I further assume that my fellow contributors share all these views.
Which is why I'm home posting on this blog.
Strategic Cavalry is all about avoiding as best we can, those we can, the storms, and taking advantage of good weather . . . for ours and those like us in spirit with the goal of harmony, prosperity and survival for our families, groups, communities, states and nation as a whole, starting at a basic level and slowly broadening our scope, at least in theory. Stratetgic cavalry would designate posts which touch on this type of subject.
As means of autobiographical introduction I left the US to "fight" the Cold War in 1984. Set off for Berlin to get myself an intel job, that is employed as a military intelligence officer in a civilian capacity. That was the plan since first of all I had to learn German, and where better to do that. After an interesting and surprisingly short period of time, I was successful and from the mid 80s to the mid 90s I had a front row seat as far as overt strategic Humint collection went. Berlin, until the end was of course an Allied collection effort so I worked closely with every overt Allied collection entity in the city at that time. During the first half of my military intelligence career I served as a German language interrogator and during the second as a collection ops officer. As ops officer I supervised and trained US Army interrogators to actual conditions, the chaotic result of a changing world. More military intelligence than military background, I volunteered with 18 as a Marine Corps Reservist the same month Saigon fell. Six years later I was commissioned and served one tour in the Marine Corps on active duty.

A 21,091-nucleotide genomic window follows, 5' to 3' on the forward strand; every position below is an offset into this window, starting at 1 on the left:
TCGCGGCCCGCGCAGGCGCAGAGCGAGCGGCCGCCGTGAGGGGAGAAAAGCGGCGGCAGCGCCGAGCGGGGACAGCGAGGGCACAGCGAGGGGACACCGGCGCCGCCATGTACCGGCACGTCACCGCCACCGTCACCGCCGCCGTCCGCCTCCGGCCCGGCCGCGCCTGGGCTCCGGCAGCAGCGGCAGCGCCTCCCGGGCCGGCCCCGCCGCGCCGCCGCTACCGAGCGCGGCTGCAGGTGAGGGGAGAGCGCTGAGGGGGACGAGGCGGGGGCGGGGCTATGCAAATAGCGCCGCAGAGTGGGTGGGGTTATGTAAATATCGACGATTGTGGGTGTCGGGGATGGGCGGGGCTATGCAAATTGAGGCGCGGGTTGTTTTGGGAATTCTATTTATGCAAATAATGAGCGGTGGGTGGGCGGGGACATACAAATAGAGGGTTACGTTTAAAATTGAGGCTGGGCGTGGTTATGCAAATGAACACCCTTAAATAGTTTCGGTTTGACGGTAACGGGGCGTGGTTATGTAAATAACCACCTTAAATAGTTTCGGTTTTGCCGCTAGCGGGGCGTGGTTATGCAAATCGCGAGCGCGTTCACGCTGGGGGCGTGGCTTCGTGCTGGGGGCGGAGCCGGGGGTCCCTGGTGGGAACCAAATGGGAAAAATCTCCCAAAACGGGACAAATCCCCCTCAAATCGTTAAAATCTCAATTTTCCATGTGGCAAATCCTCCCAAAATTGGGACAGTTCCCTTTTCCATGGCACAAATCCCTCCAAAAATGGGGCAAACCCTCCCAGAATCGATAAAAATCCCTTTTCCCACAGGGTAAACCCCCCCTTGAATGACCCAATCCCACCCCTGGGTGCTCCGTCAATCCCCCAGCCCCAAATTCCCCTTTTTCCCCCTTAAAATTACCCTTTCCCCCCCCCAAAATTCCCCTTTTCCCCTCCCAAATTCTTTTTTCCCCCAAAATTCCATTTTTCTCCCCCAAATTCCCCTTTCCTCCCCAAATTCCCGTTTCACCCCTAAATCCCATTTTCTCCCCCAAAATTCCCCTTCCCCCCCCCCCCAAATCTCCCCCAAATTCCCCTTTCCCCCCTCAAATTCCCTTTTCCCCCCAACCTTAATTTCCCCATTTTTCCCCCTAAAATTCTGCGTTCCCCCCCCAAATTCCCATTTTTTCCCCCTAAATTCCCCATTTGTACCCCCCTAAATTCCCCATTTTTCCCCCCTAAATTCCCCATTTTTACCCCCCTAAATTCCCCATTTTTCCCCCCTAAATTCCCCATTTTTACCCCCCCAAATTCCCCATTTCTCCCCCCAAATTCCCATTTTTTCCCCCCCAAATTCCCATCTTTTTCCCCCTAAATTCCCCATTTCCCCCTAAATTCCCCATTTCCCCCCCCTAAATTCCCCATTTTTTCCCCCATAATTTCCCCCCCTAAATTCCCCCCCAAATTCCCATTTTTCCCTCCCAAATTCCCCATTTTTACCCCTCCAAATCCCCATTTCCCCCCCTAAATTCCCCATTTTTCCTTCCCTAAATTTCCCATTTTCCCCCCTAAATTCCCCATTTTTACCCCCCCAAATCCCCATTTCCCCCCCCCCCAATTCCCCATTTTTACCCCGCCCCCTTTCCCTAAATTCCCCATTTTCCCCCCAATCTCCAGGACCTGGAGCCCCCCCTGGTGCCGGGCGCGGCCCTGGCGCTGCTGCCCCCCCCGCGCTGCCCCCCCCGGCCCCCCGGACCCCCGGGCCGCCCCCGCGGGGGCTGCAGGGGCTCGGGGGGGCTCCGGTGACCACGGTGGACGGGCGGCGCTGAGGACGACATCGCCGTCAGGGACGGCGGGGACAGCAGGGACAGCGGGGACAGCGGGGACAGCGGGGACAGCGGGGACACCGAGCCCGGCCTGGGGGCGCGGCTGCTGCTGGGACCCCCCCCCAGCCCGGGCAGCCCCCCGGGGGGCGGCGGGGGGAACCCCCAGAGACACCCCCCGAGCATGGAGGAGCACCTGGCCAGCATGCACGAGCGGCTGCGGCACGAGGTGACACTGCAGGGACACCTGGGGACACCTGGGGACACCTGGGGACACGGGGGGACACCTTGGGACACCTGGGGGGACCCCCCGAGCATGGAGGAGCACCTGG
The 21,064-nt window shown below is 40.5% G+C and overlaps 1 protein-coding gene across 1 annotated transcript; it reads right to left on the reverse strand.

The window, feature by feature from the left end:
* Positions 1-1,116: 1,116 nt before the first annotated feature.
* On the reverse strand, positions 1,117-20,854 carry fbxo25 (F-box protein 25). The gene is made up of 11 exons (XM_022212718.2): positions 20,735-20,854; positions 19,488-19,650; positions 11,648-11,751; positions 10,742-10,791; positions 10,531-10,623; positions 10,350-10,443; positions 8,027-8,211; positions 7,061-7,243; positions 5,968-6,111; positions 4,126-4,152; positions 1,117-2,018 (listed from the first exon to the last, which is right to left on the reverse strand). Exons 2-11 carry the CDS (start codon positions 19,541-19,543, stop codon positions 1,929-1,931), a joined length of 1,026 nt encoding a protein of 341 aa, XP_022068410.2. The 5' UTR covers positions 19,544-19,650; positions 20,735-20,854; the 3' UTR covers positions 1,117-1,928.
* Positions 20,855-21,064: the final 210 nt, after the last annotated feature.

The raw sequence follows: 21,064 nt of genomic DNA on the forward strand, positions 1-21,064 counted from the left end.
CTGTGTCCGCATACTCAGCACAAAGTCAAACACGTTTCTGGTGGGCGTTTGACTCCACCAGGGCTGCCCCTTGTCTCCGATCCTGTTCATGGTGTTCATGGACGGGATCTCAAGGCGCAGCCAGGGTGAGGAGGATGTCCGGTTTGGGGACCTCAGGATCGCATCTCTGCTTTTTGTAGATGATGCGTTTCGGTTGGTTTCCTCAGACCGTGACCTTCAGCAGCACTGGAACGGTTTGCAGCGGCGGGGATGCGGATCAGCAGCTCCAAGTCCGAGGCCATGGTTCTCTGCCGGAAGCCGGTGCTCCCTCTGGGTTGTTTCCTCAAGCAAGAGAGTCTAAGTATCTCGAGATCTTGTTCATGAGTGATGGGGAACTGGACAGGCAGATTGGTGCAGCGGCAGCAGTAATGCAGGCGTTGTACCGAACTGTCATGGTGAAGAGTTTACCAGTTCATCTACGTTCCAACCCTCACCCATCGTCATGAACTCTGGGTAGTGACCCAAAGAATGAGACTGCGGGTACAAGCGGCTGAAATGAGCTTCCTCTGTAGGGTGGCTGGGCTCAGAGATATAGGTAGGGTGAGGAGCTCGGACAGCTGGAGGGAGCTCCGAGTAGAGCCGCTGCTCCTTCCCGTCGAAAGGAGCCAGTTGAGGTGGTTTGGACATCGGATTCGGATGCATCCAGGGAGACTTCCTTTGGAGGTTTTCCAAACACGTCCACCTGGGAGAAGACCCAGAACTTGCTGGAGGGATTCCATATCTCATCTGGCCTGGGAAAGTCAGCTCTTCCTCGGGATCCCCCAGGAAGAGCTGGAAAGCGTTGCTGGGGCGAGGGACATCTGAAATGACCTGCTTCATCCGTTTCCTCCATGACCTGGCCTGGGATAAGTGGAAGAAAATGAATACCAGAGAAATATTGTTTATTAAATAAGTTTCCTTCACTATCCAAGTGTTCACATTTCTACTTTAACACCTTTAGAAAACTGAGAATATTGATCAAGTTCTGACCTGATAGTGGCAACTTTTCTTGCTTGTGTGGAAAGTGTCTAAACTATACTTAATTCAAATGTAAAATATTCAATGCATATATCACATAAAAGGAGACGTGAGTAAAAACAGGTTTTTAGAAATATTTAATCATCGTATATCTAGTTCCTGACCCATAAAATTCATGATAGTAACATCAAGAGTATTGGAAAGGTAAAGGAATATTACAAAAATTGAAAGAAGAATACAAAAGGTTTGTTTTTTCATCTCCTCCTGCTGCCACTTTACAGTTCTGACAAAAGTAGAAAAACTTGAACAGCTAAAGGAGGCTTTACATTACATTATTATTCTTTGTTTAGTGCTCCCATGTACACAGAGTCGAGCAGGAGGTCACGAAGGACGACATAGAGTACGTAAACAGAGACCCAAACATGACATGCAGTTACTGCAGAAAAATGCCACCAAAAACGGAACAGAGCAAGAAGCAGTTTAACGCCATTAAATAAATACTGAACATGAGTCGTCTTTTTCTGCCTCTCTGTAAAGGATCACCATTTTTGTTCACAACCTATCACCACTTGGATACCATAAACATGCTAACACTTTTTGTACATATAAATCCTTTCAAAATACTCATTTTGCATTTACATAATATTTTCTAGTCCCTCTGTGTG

Politically, I'm a small town Southern conservative who has been shocked by the events of the last eight years.
May we band together and share our thoughts and feelings, ever atune to the situation yet to befall us.